In the first phase, all patients with clear media and with prominent choroidal masses of the posterior pole suspected to be choroidal melanomas who were seen at the University of California, San Diego, Shiley Eye Center between January 1994 and April 1996 were examined prospectively. Diagnosis of choroidal melanoma was established by indirect ophthalmoscopy based on the characteristic appearance of this tumor and confirmed using standardized A- and B-scan ultrasound. Only tumors with a maximum apical height of at least 1.5 mm and low or medium internal reflectivity according to standardized A-scan ultrasound were enrolled. Thereafter, indocyanine green angiography was performed using a confocal scanning laser ophthalmoscope (Heidelberg Retina Angiograph [HRA], Heidelberg Engineering, Heidelberg, Germany). The instrument has been described in detail previously.20
The optics of this instrument allowed for spherical aberration compensation between −12 and +12 diopters (D). By automatically adjusting the focal plane in steps of 1 D, confocal serial optical sectioning could be obtained. This facilitates visualization of deep tumor vessels. In addition, the tumor height could be measured with this technique by calculating the difference between the confocal plane, in which the apex of the tumor is in focus and the confocal plane, in which the adjacent attached retina is in focus (Figure 1). This method is only valid when performed in areas where the adjacent retina is attached, and, in patients, where the tumor is situated at the posterior pole. Using axial refractive error eye model assumptions for the HRA, the measurement can be converted easily from diopters to millimeters (3 D = 1 mm for emmetropic eyes with an axial correction factor of 2.25% per diopter spherical equivalent for nonemmetropic eyes).21 For example, if a tumor vessel appears most clearly in a "+6-D confocal plane" in an emmetropic eye, the tumor vessel is located 2 mm anterior to the "0-D starting point" of this series. In a patient with a refraction of +10-D spherical equivalent, the same tumor vessel would be calculated to be 2.45 mm anterior to the "0-D starting point" of this series.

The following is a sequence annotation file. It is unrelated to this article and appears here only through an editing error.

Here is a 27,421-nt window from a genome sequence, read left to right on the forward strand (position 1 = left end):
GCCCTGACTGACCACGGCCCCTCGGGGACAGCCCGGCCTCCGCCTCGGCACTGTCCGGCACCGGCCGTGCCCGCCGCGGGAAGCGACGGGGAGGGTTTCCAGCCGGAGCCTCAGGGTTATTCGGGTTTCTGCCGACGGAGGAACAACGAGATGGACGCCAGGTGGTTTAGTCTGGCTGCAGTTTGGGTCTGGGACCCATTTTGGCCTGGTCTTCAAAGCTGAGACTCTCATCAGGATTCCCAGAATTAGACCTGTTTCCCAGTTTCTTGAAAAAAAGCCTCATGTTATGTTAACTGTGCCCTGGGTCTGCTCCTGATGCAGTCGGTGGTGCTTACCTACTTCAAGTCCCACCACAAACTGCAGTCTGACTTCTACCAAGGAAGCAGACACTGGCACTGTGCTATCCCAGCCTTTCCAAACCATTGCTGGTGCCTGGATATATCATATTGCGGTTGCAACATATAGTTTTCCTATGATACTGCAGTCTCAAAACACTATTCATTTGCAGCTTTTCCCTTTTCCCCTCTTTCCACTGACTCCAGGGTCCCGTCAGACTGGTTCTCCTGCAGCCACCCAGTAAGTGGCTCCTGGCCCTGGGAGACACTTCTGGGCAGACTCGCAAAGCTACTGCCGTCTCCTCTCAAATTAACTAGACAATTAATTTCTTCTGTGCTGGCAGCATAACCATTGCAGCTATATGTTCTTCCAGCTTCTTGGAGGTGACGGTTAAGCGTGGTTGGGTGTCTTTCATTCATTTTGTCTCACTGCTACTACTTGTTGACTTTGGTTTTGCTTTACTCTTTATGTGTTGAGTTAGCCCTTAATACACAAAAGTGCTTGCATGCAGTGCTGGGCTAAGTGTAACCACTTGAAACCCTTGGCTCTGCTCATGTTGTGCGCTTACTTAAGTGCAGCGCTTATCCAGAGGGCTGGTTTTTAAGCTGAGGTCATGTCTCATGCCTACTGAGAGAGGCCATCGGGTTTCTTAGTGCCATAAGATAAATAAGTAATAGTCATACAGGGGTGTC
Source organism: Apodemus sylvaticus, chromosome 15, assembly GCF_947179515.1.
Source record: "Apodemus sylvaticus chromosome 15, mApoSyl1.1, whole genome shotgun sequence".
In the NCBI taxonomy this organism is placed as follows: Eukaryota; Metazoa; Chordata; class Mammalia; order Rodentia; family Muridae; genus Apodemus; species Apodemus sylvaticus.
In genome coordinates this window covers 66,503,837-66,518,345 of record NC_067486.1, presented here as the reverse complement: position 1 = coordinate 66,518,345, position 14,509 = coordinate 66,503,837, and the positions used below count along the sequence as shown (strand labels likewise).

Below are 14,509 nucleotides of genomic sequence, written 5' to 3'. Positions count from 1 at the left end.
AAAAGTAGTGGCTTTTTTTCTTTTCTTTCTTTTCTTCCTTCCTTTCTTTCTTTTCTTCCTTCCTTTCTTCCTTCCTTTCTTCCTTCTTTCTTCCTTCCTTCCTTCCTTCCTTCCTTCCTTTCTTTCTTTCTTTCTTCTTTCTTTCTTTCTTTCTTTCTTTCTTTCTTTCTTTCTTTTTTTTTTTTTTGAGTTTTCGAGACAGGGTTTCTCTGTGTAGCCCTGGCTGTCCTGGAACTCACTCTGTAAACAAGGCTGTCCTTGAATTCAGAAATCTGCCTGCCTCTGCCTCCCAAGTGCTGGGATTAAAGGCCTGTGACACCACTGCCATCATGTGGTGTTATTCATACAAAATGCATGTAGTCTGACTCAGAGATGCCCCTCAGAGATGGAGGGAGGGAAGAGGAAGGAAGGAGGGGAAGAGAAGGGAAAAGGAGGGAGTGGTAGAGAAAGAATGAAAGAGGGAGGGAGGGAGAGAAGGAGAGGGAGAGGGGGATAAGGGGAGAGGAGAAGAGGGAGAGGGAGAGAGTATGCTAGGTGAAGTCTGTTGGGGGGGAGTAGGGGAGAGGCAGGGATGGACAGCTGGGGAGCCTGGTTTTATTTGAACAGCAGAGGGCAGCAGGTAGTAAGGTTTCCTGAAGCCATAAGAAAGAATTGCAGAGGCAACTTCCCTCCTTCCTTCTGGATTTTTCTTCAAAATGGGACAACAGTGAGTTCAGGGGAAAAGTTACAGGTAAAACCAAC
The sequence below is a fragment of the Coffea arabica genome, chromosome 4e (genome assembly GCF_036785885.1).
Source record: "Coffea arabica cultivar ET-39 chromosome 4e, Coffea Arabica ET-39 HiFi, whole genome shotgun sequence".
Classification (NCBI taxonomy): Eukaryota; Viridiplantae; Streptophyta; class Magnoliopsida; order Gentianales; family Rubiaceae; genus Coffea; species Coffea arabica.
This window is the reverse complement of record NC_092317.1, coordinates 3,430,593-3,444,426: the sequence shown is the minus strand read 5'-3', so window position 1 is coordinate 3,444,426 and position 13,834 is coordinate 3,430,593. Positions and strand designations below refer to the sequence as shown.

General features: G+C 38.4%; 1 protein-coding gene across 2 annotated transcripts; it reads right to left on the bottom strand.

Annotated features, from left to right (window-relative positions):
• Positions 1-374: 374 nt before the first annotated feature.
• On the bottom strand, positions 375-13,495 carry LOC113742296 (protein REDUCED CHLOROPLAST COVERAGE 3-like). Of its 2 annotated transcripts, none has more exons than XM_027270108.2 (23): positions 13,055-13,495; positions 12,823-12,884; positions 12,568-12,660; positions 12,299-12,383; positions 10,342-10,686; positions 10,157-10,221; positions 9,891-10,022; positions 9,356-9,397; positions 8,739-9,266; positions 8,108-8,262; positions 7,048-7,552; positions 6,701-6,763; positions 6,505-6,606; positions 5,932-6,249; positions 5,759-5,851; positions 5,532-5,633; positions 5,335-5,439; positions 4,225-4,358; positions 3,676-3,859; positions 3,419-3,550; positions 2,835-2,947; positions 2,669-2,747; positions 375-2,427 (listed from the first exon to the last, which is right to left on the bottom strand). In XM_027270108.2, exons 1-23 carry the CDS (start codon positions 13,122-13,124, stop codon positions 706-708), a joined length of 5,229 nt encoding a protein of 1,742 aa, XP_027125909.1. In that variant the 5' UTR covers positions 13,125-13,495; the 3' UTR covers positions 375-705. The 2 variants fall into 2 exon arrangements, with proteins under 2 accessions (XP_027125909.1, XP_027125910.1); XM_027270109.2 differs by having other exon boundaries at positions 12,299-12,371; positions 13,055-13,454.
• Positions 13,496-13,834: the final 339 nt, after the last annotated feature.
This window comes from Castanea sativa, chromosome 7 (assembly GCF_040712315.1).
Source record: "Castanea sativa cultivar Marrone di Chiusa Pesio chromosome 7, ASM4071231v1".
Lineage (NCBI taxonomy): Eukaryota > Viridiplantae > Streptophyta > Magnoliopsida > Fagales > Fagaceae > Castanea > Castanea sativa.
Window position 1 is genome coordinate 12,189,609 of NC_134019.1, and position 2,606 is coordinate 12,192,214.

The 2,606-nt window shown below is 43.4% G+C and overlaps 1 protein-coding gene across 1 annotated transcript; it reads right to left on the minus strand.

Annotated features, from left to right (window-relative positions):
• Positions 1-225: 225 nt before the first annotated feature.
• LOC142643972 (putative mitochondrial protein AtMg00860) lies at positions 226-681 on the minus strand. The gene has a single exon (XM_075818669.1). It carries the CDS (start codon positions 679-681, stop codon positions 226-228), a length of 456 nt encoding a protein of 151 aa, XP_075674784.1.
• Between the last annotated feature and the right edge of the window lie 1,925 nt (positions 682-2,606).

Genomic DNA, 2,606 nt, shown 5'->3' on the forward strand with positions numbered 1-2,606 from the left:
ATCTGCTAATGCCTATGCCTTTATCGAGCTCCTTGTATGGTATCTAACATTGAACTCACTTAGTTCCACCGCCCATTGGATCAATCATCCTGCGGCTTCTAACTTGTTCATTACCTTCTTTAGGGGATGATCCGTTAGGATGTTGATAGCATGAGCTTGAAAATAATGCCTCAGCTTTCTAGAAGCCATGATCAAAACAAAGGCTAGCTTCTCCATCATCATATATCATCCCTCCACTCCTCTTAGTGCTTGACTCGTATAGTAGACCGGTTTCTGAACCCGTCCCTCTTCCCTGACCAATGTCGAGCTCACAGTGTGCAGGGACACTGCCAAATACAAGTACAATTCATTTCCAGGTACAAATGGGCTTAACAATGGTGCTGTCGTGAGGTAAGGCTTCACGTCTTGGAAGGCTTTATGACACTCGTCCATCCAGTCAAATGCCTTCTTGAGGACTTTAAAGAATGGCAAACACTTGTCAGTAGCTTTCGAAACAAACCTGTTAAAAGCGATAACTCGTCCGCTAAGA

The confocal indocyanine green angiography sequences were reviewed for the presence of complete serial optical sectioning. Complete serial optical sectioning was defined as including both an optical sectioning at the level of adjacent attached retina and at the level of the tumor apex; such sectioning was performed in 11 patients. Subsequently, maximum tumor height according to serial optical sectioning was corrected for the refraction of the patient, assuming that the refractive error is entirely caused by axial length differences of the eye. The resulting corrected tumor height was compared with ultrasound measurements obtained at corresponding dates.
One pixel is equivalent to approximately 33 µm in a 30° angiogram in emmetropic eyes and the lateral correction factor for nonemmetropic eyes is 1.5% per diopter of spherical equivalent.21 We also validated the pixel counting method in each series by measuring a peripapillary vein, the diameter of which is usually taken to be 125 µm.22,23
Two patients with posterior choroidal melanomas seen at the University of Iowa Hospitals and Clinics, Iowa City, who did not qualify for the Collaborative Ocular Melanoma Study were studied by indocyanine green angiography 2 weeks prior to a scheduled enucleation. Each enucleated eye was fixed in 10% neutral-buffered formalin for at least 48 hours and opened using the alternative gross pathology protocol in which the anterior segment was separated from the posterior pole by a coronal section through the pars plana.24 This technique permits the pathologist to visualize the surface of the tumor in the same plane as fundus photographer or angiographer and permits precise clinicopathologic correlations and tumor measurements.25
Each tumor was bisected along the axis of maximum scleral contact and the plane of sectioning was noted on gross photographs. The gross photographs were compared with the indocyanine green angiograms to permit a precise clinicopathologic correlation of angiographic-histologic findings. One half of the tumor block was processed for routine light microscopy in the usual section plane (perpendicular to the surface of the tumor) for purposes of confirming the diagnosis. The other half of the tumor section was embedded and sectioned parallel to the tumor apex (parallel to the sclera) to generate a histologic section plane oriented in the same fashion as the optical cuts through the tumor acquired with HRA. Tumor sections were stained with the modified periodic acid–Schiff stain without hematoxylin counterstaining.5 This stain correlates well with stains more specific for the endothelium and microcirculation.25-27 Histologic sections were digitized and converted to gray-scale images after selecting the green channel to highlight the magenta-stained microcirculation. The resulting image was converted digitally into a "negative," a procedure that makes the microcirculation appear white against a black tumor background for easy histologic-angiographic correlations.28
The clinical features of the 18 patients examined prospectively by HRA are summarized in Table 1. One patient (patient 7, Table 1) had an amelanotic melanoma. The other tumors were pigmented. In 9 patients, the mass was located partially or completely within the major temporal vascular arcades. In the other 9 patients, the tumor mass was localized entirely outside the arcades. Maximum apical height ranged from 1.5 to 12 mm with a mean (±SD) height of 4.2 (±2.7) mm according to standardized A-scan ultrasound. All patients were untreated at the time the indocyanine green angiography was obtained.